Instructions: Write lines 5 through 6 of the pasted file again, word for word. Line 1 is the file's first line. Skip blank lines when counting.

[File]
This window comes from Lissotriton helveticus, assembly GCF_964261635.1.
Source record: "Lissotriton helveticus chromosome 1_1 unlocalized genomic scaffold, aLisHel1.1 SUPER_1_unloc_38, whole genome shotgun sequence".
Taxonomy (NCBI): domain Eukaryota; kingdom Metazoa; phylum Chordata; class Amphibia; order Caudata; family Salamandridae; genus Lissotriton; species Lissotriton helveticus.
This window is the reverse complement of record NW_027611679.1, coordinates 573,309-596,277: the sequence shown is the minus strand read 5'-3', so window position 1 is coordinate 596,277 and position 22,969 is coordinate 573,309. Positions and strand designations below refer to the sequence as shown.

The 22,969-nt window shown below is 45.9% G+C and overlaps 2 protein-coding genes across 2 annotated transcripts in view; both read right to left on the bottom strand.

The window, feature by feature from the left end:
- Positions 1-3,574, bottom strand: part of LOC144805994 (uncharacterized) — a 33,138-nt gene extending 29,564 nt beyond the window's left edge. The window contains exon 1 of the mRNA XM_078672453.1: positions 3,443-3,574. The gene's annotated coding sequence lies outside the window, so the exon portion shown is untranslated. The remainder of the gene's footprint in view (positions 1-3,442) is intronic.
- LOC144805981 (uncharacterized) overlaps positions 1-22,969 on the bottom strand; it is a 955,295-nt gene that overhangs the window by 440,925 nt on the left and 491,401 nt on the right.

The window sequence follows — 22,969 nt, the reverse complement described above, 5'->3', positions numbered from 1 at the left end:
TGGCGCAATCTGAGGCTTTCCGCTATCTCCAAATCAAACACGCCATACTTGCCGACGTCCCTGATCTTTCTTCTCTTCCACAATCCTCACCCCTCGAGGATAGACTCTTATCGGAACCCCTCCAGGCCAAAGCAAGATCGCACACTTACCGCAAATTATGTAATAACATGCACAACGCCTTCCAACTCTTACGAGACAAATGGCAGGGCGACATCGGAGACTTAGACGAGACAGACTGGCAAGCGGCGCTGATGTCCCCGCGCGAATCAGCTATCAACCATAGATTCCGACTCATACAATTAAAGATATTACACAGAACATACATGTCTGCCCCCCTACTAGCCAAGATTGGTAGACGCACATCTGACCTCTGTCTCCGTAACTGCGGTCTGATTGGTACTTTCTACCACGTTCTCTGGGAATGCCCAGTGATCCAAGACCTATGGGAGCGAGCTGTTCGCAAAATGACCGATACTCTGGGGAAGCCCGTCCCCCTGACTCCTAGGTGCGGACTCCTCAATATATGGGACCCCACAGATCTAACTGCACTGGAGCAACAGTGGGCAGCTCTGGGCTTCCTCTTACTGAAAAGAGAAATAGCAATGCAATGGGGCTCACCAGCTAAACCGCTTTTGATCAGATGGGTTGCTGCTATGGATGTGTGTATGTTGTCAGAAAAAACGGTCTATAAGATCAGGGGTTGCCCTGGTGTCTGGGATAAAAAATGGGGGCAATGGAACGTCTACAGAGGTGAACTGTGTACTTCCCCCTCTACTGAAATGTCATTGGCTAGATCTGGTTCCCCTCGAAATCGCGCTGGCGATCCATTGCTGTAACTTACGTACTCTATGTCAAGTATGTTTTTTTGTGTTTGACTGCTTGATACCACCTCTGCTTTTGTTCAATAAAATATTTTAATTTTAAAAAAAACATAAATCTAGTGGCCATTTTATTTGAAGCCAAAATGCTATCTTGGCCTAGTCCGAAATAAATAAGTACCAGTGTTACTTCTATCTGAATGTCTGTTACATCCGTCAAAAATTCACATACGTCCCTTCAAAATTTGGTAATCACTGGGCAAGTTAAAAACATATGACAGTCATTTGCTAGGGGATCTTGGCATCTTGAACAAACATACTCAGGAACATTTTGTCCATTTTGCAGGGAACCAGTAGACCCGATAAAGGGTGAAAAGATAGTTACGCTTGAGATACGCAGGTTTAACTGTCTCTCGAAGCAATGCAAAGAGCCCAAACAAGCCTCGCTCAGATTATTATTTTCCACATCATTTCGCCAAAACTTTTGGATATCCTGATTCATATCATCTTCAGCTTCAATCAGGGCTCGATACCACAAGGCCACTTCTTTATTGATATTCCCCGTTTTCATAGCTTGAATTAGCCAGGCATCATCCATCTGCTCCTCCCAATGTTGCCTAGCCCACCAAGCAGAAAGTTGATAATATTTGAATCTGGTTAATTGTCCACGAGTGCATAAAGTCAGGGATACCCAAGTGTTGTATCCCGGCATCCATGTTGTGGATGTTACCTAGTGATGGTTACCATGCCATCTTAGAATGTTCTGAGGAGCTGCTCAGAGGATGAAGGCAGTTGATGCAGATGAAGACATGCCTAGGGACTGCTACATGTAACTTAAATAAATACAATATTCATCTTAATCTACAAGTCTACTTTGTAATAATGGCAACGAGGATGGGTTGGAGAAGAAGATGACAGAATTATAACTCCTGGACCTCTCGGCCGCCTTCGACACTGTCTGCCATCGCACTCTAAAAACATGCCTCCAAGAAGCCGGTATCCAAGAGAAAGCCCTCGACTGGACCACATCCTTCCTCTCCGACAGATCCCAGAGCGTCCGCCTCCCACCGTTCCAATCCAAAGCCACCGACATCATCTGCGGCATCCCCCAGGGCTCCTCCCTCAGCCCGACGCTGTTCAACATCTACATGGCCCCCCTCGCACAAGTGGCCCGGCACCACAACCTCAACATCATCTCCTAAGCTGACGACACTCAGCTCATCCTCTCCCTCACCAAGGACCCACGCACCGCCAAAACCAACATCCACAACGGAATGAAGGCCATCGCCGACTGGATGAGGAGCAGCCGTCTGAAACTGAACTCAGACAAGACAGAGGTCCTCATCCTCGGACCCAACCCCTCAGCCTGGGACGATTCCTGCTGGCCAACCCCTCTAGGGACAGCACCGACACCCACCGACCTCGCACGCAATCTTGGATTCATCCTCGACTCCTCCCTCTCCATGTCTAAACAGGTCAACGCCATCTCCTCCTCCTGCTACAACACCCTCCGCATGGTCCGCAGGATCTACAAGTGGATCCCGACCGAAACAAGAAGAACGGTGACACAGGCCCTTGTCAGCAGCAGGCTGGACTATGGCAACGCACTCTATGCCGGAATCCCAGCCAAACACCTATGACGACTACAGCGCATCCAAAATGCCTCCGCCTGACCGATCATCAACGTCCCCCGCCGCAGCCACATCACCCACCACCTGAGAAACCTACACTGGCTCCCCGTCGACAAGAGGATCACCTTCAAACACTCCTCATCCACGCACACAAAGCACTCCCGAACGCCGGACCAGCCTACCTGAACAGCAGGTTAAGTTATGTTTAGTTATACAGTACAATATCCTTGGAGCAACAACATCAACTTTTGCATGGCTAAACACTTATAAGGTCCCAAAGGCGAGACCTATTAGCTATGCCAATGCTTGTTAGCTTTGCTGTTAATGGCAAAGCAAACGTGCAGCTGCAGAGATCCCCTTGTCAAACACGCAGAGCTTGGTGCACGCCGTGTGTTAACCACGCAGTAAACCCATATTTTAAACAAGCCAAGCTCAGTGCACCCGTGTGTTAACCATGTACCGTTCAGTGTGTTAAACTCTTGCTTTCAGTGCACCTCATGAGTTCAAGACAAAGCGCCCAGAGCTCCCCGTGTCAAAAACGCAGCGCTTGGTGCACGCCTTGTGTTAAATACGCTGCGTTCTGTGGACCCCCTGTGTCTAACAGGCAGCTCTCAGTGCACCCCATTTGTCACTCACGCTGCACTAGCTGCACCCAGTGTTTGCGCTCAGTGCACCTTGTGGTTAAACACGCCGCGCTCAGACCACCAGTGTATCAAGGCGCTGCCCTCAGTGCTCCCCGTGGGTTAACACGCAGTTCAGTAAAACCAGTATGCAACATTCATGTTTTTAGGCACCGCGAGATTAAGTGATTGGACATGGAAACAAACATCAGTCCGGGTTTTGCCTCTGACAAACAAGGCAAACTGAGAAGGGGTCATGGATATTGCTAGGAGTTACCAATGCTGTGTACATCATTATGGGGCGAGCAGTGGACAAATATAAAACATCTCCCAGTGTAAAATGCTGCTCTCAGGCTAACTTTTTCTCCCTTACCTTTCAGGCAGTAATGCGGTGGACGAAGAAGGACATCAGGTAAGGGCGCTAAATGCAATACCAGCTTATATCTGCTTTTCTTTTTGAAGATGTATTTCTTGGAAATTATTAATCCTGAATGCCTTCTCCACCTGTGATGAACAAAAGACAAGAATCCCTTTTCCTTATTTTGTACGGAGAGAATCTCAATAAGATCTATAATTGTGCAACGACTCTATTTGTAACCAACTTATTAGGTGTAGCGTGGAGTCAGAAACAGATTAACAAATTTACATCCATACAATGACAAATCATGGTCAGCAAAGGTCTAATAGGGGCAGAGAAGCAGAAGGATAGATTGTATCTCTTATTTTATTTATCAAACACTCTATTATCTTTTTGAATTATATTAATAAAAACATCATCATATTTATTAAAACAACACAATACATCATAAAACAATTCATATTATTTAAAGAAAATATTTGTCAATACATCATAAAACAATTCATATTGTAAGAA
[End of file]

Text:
The 22,969-nt window shown below is 45.9% G+C and overlaps 2 protein-coding genes across 2 annotated transcripts in view; both read right to left on the bottom strand.

The window, feature by feature from the left end: